Three Reasons No One Is Asking You in for an Interview

Locked DoorsGetting a job interview can be tough, especially with the tremendous competition for each position. Even if you are qualified, you can easily miss out. If that’s your case, it’s time to seriously study your resume to find out how you can improve it.

Why the resume? Well, your resume is what gets you the phone interview. Your resume won’t get you the job, it won’t get you a face-to-face interview. No, it can only get you the initial talk. That’s what you want.

Ignoring the 4,786 conflicting rules about how your resume should be formatted, and assuming it doesn’t contain the things that get your resume thrown out in under ten seconds, these three items will put your resume into virtual trash if you don’t do them right:

1.  You Don’t Use Industry Standard Job Titles

Hang with me on this one. Consider your company and how they hand out titles like candy. It makes your job sound more important, doesn’t it? So when you put a company job title that doesn’t match the industry job title, all those nice search engines looking for that standard will simply pass you by.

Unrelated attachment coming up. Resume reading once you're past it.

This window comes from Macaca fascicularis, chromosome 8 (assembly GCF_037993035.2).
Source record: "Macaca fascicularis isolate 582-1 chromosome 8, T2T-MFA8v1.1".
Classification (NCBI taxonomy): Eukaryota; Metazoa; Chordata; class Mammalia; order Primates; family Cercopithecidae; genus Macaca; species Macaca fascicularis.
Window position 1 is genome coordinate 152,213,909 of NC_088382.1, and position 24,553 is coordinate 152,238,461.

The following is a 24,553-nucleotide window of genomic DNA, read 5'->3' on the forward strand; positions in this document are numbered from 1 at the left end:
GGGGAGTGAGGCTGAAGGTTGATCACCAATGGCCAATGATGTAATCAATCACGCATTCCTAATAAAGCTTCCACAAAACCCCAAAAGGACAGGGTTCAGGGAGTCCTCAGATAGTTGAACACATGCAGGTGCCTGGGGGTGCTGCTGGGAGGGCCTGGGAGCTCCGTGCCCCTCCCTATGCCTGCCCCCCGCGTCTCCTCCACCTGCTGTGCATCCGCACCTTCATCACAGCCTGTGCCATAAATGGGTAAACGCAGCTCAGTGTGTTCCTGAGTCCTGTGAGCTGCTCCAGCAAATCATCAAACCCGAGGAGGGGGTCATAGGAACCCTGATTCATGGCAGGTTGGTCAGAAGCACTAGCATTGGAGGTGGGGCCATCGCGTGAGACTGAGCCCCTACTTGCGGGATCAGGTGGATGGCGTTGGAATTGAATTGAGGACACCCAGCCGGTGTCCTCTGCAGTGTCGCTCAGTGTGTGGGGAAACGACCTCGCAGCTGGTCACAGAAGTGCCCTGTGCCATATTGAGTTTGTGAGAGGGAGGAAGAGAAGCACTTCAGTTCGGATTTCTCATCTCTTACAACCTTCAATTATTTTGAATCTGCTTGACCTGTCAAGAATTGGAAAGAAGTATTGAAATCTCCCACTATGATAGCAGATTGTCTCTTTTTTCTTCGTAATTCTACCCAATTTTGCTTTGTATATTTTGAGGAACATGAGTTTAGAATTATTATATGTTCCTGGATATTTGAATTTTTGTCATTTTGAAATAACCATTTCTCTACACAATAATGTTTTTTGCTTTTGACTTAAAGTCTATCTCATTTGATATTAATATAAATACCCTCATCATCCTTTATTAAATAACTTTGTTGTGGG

Look, if you’re a business analyst, but are called a “business consultant senior,” change it back to “business analyst.” Because that’s the job you do. I’ve seen consulting companies take “senior” out of the title — you want the interview and the rest of it is about money sometime later — so tailor the title to the standard.

Ask yourself this: Do you think when you’re gone that your company will try and find a “business consultant senior?” Or will they look for “business analyst”? There you go.

2. Your Resume Doesn’t Tie Your Your Work to Business Results

Hiring managers want to know that the person they are interviewing can produce business results to help meet their department goals. That means you have to show that when you worked on the XYZ project as a project manager, the business results were ABC. Otherwise, the person reading your resume will think nothing of the work.

People in IT have a hard time translating their work into non-IT business results. They don’t state how the work helped the business. Or the end user. Or how it made it easier to work with the customer. Or increased reliability of the system for users. Or helped the company eliminate a platform, saving money.

Look at how your work translates into faster cycle time, increased productivity, dollar savings or increased revenue. That’s the magic you want people to find when reading your resume.

3. You Don’t Have the Key Words Needed to Get Hits From the Software